LAWFUEL – The Law Newswire – R. Alexander Acosta, United States Attorney for the Southern District of Florida, and Jonathan I. Solomon, Special Agent in Charge, Federal Bureau of Investigation announced that two (2) defendants who were convicted of conspiracy, identity theft, computer fraud and wrongful disclosure of individually identifiable health information (HIPAA violation) were sentenced by United States District Court Judge James I. Cohn, on Friday, April 27, 2007. Fernando Ferrer, Jr. and Isis Machado were convicted of conspiracy to commit computer fraud, conspiracy to commit identity theft and conspiracy to wrongfully disclose individually identifiable health information, in violation of 18 U.S.C. § 371. Ferrer was also convicted of substantive count of fraud in connection with computers in violation of 18 U.S.C. § 1030, a substantive count of violating the Health Insurance Portability and Accountability Act (HIPAA) involving the wrongful disclosure of individually identifiable health information, in violation of 42 U.S.C § 1320d-6(a)(2), and five separate counts of aggravated identity theft, in violation 18 U.S.C. § 1028A. Ferrer pled not guilty and proceeded to trial. He was convicted by a jury of all 8 counts of the Superseding Indictment. Machado pled guilty to conspiracy and testified at trial against Ferrer.
Defendant Machado was employed at the Cleveland Clinic. Machado and her cousin Ferrer, obtained the personal information of Cleveland Clinic and Health Management Associates (HMA) patients, including, among other information, the patients’ names, dates of birth, Social Security numbers, Medicare numbers, and addresses, and used the patients’ information to make fraudulent claims for Medicare reimbursement upon the United States, allegedly on behalf of more than 1,100 victims and in an amount in excess of $2.5 million. Ferrer advised Machado of an “opportunity” whereby Machado could sell stolen personal identification information to her co-conspirators. Machado exceeded her authorized access to the Cleveland Clinic’s computer system to obtain and print out personal information of Cleveland Clinic and HMA patients. Machado then provided this personal information to Ferrer in return for payment. Ferrer then caused the personal information obtained by Machado to be used to file fraudulent claims for Medicare reimbursement upon the United States. Cleveland Clinic reported the allegations to the FBI, which began the investigation as a result of the information provided by Cleveland Clinic.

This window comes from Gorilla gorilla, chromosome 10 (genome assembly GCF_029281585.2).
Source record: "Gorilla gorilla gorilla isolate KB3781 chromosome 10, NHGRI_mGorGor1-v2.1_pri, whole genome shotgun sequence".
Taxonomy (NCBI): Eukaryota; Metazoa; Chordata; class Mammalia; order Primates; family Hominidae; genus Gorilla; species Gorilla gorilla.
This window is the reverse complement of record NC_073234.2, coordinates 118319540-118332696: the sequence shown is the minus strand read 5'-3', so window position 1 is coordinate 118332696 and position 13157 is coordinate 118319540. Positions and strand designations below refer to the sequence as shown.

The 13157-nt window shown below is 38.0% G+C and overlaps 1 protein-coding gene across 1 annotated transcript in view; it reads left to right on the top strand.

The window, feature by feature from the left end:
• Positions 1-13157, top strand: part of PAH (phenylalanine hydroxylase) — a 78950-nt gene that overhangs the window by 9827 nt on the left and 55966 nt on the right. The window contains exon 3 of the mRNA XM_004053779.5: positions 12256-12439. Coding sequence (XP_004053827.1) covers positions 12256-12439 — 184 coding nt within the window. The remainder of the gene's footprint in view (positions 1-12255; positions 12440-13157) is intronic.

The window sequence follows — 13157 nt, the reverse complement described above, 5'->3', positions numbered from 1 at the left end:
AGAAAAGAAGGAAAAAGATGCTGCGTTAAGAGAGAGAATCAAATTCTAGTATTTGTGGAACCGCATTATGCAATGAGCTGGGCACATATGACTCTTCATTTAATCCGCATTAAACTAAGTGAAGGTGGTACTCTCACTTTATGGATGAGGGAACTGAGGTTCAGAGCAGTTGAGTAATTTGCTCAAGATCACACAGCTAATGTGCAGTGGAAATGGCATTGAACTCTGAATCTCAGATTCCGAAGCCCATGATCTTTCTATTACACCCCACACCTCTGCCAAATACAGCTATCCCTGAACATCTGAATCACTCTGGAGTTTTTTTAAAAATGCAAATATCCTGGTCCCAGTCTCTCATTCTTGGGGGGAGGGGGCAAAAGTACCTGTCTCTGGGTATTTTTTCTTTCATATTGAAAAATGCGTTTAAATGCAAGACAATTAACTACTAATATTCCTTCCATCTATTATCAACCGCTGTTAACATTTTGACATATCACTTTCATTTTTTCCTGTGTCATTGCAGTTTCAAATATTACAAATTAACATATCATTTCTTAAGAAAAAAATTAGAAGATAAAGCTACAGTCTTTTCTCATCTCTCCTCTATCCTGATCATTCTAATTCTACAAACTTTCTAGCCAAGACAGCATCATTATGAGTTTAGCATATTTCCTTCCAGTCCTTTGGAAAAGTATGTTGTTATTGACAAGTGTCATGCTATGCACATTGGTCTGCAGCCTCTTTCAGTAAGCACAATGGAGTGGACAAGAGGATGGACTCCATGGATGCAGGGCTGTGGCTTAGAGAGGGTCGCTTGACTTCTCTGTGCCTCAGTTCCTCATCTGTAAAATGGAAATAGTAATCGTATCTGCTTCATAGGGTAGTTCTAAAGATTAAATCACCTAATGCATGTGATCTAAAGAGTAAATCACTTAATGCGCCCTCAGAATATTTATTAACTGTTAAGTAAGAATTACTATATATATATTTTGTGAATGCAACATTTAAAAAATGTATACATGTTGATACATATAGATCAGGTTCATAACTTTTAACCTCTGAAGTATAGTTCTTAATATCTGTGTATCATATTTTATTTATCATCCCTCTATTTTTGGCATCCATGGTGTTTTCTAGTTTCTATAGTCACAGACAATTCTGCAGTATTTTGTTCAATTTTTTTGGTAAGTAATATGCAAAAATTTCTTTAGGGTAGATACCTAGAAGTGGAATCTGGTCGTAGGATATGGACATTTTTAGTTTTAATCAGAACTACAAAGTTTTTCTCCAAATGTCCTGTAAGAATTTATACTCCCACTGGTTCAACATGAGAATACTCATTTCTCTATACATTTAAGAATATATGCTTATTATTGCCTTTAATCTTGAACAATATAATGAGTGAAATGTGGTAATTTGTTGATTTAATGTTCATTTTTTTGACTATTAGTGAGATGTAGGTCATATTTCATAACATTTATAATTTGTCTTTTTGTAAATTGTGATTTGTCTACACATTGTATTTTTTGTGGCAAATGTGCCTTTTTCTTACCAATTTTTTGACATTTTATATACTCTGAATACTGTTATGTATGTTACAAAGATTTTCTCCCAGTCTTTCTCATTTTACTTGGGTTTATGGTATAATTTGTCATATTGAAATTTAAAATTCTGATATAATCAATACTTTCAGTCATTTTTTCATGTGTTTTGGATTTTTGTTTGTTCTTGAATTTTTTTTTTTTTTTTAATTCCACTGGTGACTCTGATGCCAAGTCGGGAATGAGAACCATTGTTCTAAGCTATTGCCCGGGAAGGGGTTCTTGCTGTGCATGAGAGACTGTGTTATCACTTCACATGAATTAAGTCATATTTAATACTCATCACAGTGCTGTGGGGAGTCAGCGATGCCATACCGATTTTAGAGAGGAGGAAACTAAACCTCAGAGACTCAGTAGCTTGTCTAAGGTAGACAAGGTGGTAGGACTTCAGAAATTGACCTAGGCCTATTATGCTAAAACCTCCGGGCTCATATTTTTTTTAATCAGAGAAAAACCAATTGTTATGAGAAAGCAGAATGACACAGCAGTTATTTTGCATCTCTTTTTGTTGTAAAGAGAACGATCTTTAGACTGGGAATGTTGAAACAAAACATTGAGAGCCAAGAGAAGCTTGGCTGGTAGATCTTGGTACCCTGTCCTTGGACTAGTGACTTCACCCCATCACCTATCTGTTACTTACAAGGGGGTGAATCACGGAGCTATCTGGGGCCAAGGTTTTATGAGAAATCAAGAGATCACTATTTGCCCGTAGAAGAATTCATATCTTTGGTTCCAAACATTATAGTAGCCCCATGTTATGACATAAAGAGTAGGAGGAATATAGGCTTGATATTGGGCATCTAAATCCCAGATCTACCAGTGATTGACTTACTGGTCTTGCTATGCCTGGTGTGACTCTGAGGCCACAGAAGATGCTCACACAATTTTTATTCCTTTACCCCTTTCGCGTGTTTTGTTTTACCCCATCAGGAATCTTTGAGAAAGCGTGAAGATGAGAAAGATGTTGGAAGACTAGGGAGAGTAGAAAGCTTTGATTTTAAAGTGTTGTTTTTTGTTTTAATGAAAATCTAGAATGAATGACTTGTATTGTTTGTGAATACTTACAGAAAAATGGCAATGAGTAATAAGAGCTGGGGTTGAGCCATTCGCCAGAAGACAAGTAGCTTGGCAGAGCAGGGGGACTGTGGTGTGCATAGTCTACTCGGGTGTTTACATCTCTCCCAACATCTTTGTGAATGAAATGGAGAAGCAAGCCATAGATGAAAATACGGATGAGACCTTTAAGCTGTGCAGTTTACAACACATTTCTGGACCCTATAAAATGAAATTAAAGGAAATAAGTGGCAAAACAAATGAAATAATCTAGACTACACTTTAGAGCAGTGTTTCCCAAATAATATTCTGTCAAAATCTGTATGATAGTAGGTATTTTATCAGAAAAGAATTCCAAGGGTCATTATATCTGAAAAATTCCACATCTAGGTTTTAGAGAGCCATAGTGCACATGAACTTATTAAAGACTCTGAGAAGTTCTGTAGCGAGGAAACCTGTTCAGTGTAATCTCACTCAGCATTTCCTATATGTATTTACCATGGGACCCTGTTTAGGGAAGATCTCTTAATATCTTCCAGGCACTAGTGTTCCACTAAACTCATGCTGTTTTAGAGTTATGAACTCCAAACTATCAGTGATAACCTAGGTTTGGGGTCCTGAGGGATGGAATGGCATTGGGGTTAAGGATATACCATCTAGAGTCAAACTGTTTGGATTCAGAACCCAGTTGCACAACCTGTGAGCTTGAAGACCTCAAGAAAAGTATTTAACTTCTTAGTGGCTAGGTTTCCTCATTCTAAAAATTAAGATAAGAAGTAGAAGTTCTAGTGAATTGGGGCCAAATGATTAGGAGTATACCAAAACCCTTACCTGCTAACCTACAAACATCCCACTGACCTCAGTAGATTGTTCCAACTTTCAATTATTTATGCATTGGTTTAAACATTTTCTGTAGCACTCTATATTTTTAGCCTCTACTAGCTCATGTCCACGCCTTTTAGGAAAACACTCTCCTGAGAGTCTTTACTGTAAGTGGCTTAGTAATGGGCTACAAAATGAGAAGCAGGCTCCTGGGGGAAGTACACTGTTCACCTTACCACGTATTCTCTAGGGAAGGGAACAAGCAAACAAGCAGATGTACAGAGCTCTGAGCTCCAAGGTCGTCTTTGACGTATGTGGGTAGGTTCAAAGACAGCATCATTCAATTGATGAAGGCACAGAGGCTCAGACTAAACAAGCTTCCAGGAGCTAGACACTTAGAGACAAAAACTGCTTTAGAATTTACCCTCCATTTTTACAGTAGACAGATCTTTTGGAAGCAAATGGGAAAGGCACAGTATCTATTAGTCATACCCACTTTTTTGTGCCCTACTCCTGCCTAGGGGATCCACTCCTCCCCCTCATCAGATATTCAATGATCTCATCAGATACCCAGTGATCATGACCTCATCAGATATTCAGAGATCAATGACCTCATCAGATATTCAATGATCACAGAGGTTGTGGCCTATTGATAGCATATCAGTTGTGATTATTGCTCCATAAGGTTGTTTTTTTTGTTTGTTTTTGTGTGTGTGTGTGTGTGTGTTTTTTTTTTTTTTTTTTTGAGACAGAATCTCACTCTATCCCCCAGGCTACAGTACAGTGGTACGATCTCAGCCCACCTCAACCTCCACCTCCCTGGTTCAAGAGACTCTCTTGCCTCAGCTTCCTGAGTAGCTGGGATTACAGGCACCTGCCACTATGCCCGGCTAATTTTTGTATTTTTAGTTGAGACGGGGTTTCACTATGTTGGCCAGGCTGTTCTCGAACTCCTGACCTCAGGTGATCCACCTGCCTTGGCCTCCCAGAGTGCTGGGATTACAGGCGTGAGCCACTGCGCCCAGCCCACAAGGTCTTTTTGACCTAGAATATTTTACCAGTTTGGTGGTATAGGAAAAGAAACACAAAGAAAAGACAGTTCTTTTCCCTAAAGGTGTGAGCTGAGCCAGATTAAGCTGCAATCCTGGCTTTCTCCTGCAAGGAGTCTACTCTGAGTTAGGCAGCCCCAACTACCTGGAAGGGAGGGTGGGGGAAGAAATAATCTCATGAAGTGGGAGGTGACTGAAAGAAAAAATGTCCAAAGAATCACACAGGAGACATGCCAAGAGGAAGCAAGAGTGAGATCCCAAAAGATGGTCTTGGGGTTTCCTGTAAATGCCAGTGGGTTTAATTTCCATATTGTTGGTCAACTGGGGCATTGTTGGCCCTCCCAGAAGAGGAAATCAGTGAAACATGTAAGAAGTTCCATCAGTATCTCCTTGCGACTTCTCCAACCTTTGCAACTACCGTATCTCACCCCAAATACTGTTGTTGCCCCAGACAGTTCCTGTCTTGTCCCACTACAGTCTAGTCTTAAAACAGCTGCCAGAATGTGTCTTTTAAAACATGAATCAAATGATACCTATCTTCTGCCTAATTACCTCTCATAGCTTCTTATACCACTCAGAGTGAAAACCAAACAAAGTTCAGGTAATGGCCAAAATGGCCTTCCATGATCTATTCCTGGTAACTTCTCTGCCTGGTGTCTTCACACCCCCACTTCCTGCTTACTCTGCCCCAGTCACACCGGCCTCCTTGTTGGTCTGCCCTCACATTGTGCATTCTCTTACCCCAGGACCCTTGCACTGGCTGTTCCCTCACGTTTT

Ferrer was sentenced to 87 months in prison, 3 years of supervised release, and ordered to pay restitution in the amount of $2,505,883.43. Machado was sentenced to 3 years probation, including 6 months of home confinement, and also ordered to pay restitution in the amount of $2,505,883.43.
Mr. Acosta commended the investigative efforts of the Federal Bureau of Investigation. This case was prosecuted by Assistant United States Attorneys Neil Karadbil and Larry Bardfeld.
A copy of this press release may be found on the website of the United States Attorney’s Office for the Southern District of Florida at www.usdoj.gov/usao/fls. Related court documents and information may be found on the website of the District Court for the Southern District of Florida at www.flsd.uscourts.gov or on http://pacer.flsd.uscourts.gov.